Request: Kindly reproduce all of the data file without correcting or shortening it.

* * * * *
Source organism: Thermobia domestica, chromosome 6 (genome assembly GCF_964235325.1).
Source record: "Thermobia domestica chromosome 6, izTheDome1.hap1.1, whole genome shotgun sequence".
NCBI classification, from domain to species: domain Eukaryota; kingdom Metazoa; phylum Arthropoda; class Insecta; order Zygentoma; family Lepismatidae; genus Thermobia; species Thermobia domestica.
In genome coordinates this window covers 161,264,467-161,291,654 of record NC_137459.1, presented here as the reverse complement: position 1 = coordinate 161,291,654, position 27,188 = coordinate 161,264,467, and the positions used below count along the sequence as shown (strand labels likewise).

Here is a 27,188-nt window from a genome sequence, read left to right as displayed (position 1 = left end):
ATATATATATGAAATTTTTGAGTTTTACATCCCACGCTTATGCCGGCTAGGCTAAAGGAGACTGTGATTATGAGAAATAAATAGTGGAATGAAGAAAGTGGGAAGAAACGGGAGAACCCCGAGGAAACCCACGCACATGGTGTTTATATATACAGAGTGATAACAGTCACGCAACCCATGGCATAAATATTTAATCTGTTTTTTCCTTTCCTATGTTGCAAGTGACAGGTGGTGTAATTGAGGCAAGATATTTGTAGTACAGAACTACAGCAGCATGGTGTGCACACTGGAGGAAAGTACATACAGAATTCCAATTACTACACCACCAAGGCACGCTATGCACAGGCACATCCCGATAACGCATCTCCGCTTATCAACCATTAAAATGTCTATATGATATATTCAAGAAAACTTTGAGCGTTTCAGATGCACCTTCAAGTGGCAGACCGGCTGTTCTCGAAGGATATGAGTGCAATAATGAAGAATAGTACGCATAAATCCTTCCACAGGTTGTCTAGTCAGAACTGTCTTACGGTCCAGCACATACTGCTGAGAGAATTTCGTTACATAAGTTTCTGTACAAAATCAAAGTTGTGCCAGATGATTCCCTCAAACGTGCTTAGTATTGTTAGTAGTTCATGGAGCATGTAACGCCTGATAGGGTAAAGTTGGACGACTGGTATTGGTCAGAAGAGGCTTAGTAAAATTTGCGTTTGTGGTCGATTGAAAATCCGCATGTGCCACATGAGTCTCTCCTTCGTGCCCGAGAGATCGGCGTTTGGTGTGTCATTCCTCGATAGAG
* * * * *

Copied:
Source organism: Thermobia domestica, chromosome 6 (genome assembly GCF_964235325.1).
Source record: "Thermobia domestica chromosome 6, izTheDome1.hap1.1, whole genome shotgun sequence".
NCBI classification, from domain to species: domain Eukaryota; kingdom Metazoa; phylum Arthropoda; class Insecta; order Zygentoma; family Lepismatidae; genus Thermobia; species Thermobia domestica.
In genome coordinates this window covers 161,264,467-161,291,654 of record NC_137459.1, presented here as the reverse complement: position 1 = coordinate 161,291,654, position 27,188 = coordinate 161,264,467, and the positions used below count along the sequence as shown (strand labels likewise).

Here is a 27,188-nt window from a genome sequence, read left to right as displayed (position 1 = left end):
ATATATATATGAAATTTTTGAGTTTTACATCCCACGCTTATGCCGGCTAGGCTAAAGGAGACTGTGATTATGAGAAATAAATAGTGGAATGAAGAAAGTGGGAAGAAACGGGAGAACCCCGAGGAAACCCACGCACATGGTGTTTATATATACAGAGTGATAACAGTCACGCAACCCATGGCATAAATATTTAATCTGTTTTTTCCTTTCCTATGTTGCAAGTGACAGGTGGTGTAATTGAGGCAAGATATTTGTAGTACAGAACTACAGCAGCATGGTGTGCACACTGGAGGAAAGTACATACAGAATTCCAATTACTACACCACCAAGGCACGCTATGCACAGGCACATCCCGATAACGCATCTCCGCTTATCAACCATTAAAATGTCTATATGATATATTCAAGAAAACTTTGAGCGTTTCAGATGCACCTTCAAGTGGCAGACCGGCTGTTCTCGAAGGATATGAGTGCAATAATGAAGAATAGTACGCATAAATCCTTCCACAGGTTGTCTAGTCAGAACTGTCTTACGGTCCAGCACATACTGCTGAGAGAATTTCGTTACATAAGTTTCTGTACAAAATCAAAGTTGTGCCAGATGATTCCCTCAAACGTGCTTAGTATTGTTAGTAGTTCATGGAGCATGTAACGCCTGATAGGGTAAAGTTGGACGACTGGTATTGGTCAGAAGAGGCTTAGTAAAATTTGCGTTTGTGGTCGATTGAAAATCCGCATGTGCCACATGAGTCTCTCCTTCGTGCCCGAGAGATCGGCGTTTGGTGTGTCATTCCTCGATAGAG